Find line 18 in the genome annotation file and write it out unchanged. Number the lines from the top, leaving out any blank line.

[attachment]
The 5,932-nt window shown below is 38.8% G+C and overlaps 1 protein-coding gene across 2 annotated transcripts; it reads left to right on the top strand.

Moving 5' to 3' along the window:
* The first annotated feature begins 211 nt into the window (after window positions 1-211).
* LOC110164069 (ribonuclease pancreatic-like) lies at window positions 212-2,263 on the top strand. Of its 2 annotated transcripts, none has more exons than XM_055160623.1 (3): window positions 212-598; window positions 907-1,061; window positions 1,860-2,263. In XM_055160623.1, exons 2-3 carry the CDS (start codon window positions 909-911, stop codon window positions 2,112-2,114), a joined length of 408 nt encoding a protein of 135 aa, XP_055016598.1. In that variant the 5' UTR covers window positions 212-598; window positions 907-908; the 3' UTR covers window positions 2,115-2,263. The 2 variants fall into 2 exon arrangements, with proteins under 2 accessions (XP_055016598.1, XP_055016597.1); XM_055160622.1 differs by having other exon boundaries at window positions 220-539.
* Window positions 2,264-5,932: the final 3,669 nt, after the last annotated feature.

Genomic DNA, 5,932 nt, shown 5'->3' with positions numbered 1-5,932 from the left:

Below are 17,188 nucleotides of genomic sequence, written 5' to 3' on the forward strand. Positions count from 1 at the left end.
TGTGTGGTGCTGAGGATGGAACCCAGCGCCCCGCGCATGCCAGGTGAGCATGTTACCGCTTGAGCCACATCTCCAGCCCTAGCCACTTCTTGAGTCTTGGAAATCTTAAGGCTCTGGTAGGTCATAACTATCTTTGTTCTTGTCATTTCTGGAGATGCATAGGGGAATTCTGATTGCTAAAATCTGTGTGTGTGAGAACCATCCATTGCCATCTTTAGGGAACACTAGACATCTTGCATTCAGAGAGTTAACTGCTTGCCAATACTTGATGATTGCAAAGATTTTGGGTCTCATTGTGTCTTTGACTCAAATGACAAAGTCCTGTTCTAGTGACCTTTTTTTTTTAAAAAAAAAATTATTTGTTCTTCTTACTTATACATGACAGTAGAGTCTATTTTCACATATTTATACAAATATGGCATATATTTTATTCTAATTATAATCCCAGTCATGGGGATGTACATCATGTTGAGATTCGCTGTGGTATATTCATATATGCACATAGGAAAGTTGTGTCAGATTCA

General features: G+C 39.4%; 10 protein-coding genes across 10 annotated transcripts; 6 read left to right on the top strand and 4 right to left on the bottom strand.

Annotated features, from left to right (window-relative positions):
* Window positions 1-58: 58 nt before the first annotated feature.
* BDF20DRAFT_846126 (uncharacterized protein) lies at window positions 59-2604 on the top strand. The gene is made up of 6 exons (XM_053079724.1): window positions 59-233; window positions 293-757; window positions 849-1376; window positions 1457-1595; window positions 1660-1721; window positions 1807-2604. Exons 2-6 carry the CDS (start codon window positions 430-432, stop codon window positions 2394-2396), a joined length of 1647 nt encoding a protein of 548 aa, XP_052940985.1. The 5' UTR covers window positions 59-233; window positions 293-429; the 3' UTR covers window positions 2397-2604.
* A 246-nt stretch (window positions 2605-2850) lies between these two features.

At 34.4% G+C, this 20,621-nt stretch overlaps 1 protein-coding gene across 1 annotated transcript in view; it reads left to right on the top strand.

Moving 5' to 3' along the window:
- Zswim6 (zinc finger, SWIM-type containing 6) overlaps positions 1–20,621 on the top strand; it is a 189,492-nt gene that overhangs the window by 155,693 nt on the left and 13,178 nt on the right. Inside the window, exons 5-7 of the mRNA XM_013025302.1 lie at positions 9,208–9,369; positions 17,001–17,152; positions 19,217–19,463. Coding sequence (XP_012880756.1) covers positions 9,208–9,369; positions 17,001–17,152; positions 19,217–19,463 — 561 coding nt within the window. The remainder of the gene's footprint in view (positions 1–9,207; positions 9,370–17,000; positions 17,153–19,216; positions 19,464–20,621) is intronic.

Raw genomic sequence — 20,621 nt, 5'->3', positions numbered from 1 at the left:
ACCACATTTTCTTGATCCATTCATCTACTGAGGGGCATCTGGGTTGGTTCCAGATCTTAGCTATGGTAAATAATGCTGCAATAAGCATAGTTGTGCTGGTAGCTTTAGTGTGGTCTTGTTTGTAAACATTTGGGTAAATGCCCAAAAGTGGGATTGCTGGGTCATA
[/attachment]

ACCACATTTTCTTGATCCATTCATCTACTGAGGGGCATCTGGGTTGGTTCCAGATCTTAGCTATGGTAAATAATGCTGCAATAAGCATAGTTGTGCTGGTAGCTTTAGTGTGGTCTTGTTTGTAAACATTTGGGTAAATGCCCAAAAGTGGGATTGCTGGGTCATA